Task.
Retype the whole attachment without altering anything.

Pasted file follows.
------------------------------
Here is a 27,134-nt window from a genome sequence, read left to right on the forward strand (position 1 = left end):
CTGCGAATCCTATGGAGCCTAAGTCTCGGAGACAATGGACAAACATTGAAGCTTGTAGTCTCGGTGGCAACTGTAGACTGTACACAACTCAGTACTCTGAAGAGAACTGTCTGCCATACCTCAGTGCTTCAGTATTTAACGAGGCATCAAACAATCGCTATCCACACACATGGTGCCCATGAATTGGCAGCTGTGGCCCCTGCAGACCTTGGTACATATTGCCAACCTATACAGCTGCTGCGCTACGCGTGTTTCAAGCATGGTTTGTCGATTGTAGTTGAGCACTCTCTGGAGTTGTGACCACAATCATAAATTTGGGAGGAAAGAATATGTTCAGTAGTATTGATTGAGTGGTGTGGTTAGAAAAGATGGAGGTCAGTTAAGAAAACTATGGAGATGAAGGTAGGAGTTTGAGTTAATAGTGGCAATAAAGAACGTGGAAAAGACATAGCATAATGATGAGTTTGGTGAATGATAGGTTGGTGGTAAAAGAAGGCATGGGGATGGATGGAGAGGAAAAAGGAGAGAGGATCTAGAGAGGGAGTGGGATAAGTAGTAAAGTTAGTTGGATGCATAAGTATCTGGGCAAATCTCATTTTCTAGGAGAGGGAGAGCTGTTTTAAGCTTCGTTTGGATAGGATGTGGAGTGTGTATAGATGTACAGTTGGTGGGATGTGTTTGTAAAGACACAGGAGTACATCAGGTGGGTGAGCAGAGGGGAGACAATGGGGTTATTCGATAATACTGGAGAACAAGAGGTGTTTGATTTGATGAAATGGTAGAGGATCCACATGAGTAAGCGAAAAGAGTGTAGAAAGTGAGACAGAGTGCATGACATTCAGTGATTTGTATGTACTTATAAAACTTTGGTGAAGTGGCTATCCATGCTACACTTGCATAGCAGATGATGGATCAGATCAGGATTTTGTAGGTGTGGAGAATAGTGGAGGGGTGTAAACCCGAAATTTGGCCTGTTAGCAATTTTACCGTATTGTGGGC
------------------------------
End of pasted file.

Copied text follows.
Here is a 27,134-nt window from a genome sequence, read left to right on the forward strand (position 1 = left end):
CTGCGAATCCTATGGAGCCTAAGTCTCGGAGACAATGGACAAACATTGAAGCTTGTAGTCTCGGTGGCAACTGTAGACTGTACACAACTCAGTACTCTGAAGAGAACTGTCTGCCATACCTCAGTGCTTCAGTATTTAACGAGGCATCAAACAATCGCTATCCACACACATGGTGCCCATGAATTGGCAGCTGTGGCCCCTGCAGACCTTGGTACATATTGCCAACCTATACAGCTGCTGCGCTACGCGTGTTTCAAGCATGGTTTGTCGATTGTAGTTGAGCACTCTCTGGAGTTGTGACCACAATCATAAATTTGGGAGGAAAGAATATGTTCAGTAGTATTGATTGAGTGGTGTGGTTAGAAAAGATGGAGGTCAGTTAAGAAAACTATGGAGATGAAGGTAGGAGTTTGAGTTAATAGTGGCAATAAAGAACGTGGAAAAGACATAGCATAATGATGAGTTTGGTGAATGATAGGTTGGTGGTAAAAGAAGGCATGGGGATGGATGGAGAGGAAAAAGGAGAGAGGATCTAGAGAGGGAGTGGGATAAGTAGTAAAGTTAGTTGGATGCATAAGTATCTGGGCAAATCTCATTTTCTAGGAGAGGGAGAGCTGTTTTAAGCTTCGTTTGGATAGGATGTGGAGTGTGTATAGATGTACAGTTGGTGGGATGTGTTTGTAAAGACACAGGAGTACATCAGGTGGGTGAGCAGAGGGGAGACAATGGGGTTATTCGATAATACTGGAGAACAAGAGGTGTTTGATTTGATGAAATGGTAGAGGATCCACATGAGTAAGCGAAAAGAGTGTAGAAAGTGAGACAGAGTGCATGACATTCAGTGATTTGTATGTACTTATAAAACTTTGGTGAAGTGGCTATCCATGCTACACTTGCATAGCAGATGATGGATCAGATCAGGATTTTGTAGGTGTGGAGAATAGTGGAGGGGTGTAAACCCGAAATTTGGCCTGTTAGCAATTTTACCGTATTGTGGGC